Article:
A paper out this month concludes smart machines, such as robots, have the potential to destroy good-paying jobs and damage the economy.
“In other words, technological progress can be immiserating,” Boston University’s Seth Benzell, Laurence Kotlikoff and Guillermo LaGarda, and Columbia University’s Jeffrey Sachs write.
The study, “Robots are Us: Some Economics of Human Replacement,” is careful to note that’s not the only possible outcome. But it does predict a long-run decline in labor’s share of income, a cycle of tech booms and busts, and a growing dependency on past software investment rather than continued.
Economists have long debated the role of technology and the future of the economy. And clearly automation is playing a bigger and bigger role in daily life.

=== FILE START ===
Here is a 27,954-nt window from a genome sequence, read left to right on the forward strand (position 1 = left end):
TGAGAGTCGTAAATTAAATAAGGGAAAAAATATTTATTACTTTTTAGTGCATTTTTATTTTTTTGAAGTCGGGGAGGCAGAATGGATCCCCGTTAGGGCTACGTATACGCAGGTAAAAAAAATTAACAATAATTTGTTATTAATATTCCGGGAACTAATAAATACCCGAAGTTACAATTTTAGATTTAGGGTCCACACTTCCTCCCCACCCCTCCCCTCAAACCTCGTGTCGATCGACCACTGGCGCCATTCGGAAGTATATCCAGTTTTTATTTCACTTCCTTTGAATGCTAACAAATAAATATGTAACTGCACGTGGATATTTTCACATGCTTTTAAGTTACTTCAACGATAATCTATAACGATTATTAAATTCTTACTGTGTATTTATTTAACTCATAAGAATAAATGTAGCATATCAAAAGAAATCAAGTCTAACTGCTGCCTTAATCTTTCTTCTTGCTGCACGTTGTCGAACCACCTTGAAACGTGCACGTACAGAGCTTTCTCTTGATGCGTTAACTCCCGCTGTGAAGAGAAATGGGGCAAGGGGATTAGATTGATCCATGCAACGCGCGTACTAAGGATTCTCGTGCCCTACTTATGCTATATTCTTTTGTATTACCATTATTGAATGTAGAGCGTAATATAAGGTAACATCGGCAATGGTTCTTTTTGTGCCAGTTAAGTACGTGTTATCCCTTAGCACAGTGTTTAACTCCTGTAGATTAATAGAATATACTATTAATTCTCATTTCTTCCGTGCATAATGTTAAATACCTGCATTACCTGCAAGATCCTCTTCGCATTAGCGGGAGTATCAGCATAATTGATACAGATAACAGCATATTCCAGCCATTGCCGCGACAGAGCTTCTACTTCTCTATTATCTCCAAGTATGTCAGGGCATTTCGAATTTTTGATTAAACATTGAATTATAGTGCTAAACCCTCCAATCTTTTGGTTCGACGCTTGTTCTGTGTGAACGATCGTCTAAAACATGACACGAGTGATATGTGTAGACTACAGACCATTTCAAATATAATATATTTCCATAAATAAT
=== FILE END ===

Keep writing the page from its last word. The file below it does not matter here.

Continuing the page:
Messrs. Benzell, Kotlikoff, LaGarda and Sachs look specifically at the creation of software code that powers machines used to produce goods–that is, robots. Their worry is that the stock of good code will grow during a boom to the point that the demand for new code will decline, leading to lower wages in the high-tech field. That, in turn, means less savings and investment, and the accumulation of fewer assets.
“The long run in such a case is no techno-utopia,” the authors say. “Yes, code is abundant. But capital is dear. And yes, everyone is fully employed. But no one is earning very much”…